Winter’s Northeast Gales begin Flexing their Muscle along Maine’s Coast

Winter’s Northeast Gales begin Flexing their Muscle along Maine’s Coast
Storm lashes Midcoast Maine

A November 8, 2010 northeast gale lashes Midcoast Maine as Owls Head Lighthouse sends out its guiding light (Photo by Bob Trapani, Jr.)

The calendar shows that we’ve just wrapped up the first week of November, but already this month the coast of Maine has witnessed two northeast gales spin their counterclockwise fury along the state’s rugged shoreline.

From Downeast to southern Maine, no coastal area has been spared. 

During a period of three days (November 5-8), the two gales wrought winds gusting upwards to 60-knots at different locations, stirred angry seas that caused damage to marine interests, dropped heavy rain throughout the state’s coastal regions and left a plethora of residential power outages in their wake.

Rockland Breakwater

November 5, 2010 storm swell, along with an astronomical high tide, inundates Rockland Breakwater end to end (Photo by Bob Trapani, Jr.)

The northeast gale on November 5th saved its strongest impact for Downeast Maine where Jonesport recorded wind gusts over 50-knots. On November 8th, Southern Maine felt the brunt of the second gale during the early morning hours, with Portland recording a wind gust of 63-knots.

Along Midcoast Maine, the impact of the two storms was felt in different ways. What the region lacked in local winds on the 5th was made up for with a relentless southeast swell that rolled in from the Gulf of Maine on the heels of an astronomical tide. The results were, in a word, inundating.

Recreational boat sinks in Rockland Harbor

A recreational boat broke away from its mooring and sank in Rockland Harbor during the November 5, 2010 gale (Photo by Bob Trapani, Jr.)

At the Rockland Breakwater, the combination of a big tide and sweeping sets of swell swallowed up much of the stone breakwater from end to end. In local harbors, the storm was responsible for causing boats to break free from their moorings and ground upon nearby ledges.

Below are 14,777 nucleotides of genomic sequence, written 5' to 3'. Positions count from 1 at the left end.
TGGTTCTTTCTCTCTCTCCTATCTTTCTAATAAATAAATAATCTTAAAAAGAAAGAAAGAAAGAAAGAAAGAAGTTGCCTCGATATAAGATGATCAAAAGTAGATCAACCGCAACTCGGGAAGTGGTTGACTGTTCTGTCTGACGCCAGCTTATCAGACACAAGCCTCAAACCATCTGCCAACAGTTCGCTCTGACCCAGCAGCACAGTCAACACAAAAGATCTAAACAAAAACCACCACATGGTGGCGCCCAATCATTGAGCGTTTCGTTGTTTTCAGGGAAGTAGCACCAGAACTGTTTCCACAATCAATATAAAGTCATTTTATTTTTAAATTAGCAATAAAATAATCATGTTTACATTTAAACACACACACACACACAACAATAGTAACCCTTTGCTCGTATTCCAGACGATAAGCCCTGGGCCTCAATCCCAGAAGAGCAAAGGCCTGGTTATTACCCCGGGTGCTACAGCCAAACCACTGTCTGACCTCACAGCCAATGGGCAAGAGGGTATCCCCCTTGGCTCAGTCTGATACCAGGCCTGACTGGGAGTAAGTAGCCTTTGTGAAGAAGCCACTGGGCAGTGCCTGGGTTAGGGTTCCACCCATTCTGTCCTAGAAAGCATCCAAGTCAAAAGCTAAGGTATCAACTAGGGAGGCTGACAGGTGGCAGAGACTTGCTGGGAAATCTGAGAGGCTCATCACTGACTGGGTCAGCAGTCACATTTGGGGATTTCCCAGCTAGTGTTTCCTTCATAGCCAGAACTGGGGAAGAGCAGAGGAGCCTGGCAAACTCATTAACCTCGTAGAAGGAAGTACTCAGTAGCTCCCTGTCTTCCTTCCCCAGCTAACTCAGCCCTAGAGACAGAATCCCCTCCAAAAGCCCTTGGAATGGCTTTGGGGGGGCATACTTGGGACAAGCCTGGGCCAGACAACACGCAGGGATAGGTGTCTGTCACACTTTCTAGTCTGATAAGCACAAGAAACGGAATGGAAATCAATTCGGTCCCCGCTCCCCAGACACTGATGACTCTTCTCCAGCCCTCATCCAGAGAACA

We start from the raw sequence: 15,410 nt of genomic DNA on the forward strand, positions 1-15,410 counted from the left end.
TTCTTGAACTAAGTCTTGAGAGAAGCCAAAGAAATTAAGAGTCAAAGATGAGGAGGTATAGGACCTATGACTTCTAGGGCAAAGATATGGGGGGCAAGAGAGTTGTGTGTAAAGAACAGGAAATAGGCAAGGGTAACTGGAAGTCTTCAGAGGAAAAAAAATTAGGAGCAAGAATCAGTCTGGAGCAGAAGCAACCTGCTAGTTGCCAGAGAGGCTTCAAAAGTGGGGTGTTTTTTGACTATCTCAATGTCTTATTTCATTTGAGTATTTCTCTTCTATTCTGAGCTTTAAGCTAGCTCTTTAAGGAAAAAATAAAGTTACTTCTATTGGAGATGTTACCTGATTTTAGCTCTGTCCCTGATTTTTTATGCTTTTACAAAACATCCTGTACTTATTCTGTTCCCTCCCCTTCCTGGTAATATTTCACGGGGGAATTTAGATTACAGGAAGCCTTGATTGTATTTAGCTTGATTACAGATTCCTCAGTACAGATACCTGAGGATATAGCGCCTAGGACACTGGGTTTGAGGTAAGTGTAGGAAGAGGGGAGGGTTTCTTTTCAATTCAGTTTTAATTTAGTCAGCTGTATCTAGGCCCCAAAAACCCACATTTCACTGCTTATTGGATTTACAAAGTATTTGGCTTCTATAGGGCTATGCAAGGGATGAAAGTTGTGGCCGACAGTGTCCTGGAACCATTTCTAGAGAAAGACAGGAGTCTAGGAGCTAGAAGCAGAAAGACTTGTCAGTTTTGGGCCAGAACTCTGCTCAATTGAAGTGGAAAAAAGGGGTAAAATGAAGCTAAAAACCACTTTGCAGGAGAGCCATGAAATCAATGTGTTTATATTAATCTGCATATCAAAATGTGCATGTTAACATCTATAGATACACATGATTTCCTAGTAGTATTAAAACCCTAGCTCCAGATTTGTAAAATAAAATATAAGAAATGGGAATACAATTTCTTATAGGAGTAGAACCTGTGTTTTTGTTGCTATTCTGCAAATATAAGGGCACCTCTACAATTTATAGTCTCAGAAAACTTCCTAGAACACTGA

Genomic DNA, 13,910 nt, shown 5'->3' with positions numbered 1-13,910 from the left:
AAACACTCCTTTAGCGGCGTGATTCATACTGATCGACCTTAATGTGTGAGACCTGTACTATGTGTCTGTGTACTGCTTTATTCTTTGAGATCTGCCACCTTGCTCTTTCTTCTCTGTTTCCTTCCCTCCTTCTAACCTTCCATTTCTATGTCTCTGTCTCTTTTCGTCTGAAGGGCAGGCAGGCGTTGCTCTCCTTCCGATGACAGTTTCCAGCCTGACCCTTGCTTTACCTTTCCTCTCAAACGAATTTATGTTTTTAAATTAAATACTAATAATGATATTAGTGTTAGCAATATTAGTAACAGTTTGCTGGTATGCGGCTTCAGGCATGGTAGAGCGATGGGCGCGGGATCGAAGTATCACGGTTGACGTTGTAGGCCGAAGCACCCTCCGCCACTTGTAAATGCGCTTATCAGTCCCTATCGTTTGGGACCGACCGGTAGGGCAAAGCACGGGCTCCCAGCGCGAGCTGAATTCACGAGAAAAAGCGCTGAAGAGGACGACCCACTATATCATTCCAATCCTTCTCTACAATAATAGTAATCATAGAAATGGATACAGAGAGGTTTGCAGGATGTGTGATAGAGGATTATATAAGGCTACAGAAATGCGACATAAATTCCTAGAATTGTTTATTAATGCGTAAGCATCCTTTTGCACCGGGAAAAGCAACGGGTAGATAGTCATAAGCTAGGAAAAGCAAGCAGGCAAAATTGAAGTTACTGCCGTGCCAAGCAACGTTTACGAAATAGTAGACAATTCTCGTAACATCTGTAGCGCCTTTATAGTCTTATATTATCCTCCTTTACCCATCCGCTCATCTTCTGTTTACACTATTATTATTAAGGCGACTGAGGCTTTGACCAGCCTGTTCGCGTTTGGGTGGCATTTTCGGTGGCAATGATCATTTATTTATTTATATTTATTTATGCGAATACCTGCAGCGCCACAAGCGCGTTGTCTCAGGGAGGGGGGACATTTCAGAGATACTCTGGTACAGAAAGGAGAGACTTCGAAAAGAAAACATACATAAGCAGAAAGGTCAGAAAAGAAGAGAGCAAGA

Walking along the shoreline near the breakwater, I noticed an inordinate amount of seaweed, driftwood and other debris being tossed about at water’s edge. Just beyond the clutter was evidence that autumn was losing its grip on the season. For riding on the surface of the flood tide were hundreds of leaves, having been stripped from nearby trees, and thrust unceremoniously into the frenzy of the sea before me.

Leaves float upon a flood tide

Autumn leaves are tossed about on the flood tide during the November 5th gale (Photo by Bob Trapani, Jr.)

Back to my car I went contemplating the awesome power of the sea and the slow demise of fall, but little did I realize that another storm would be calling in just a couple of days.

The gale on the 8th wreaked much of its havoc under the cover of darkness, with the strongest winds and heaviest rains occurring from midnight through 6:00 am. The West Penobscot Bay weather buoy recorded sustained winds as high as 37-knots and wind gusts up to 47-knots.

According to news reports, over 60,000 Maine homes lost electrical power during the storm. National Weather Service meteorologist Bruce Roberts was quoted as saying, “The complex storm pattern involved two low pressure systems, one at the surface and the other at upper levels that rotated off the coast from New Jersey to Maine resulting in heavy squalls and blustery conditions.”

Fresnel lens at Owls Head Light

The fourth order Fresnel lens shines bright during the November 8, 2010 gale (Photo by Bob Trapani, Jr.)

By the time daylight broke on the 8th, the gale was slowly beginning to move away. Rising early, I headed over to Owls Head Lighthouse to see how the newly restored beacon was faring in the storm.

As expected, my walk to the lighthouse was a sloppy one.

Rainwater was ponding on the dirt road to the light station and a northeast wind was still prevailing. Despite the rain-soaked conditions, there was a certain comfort in hearing the station’s foghorn sound its doleful warning as I made my chilly trek (wind chill was around 32 degrees) to the bluff where the light stands sentinel 80 feet above sea level.

The lone “warmth” that I encountered was seeing the Fresnel lens inside Owls Head Light shining bright. Its guiding beam was being sent out over West Penobscot Bay like always, though I did not see any boats or vessels making their way through the agitated seas.

Rockland Breakwater

Rockland Breakwater Lighthouse is barely visible during the gale of November 5, 2010 (Photo by Bob Trapani, Jr.)

After checking over the interior of the lighthouse, it was time to go and head to the office for a day’s work, but as I locked the tower’s entry door and turned to go, I was met with a surprise.

Though winter is still roughly six weeks away, wet snowflakes were suddenly swirling around the lighthouse and mixing with the driving rain. The moment was fascinating to observe, but just as I made my way down from the tower’s lofty perch, the snow disappeared within the sheets of rain as quickly as it arrived.

The encounter of snowflakes was a subtle reminder that in the coming weeks and months, winter’s icy grip will no doubt strengthen, and when it does, the fierce power of the northeast gale, which is legend in these parts, will once again be exacting its frigid toll along the coast of Maine.

Lobster boat damaged by storm

A lobster boat broke away from its mooring in Owls Head Harbor during a gale (Photo by Bob Trapani, Jr.)

Boat high and dry

An ebb tide on November 6th leaves the storm damaged boat in Rockland Harbor high and dry (Photo by Bob Trapani, Jr.)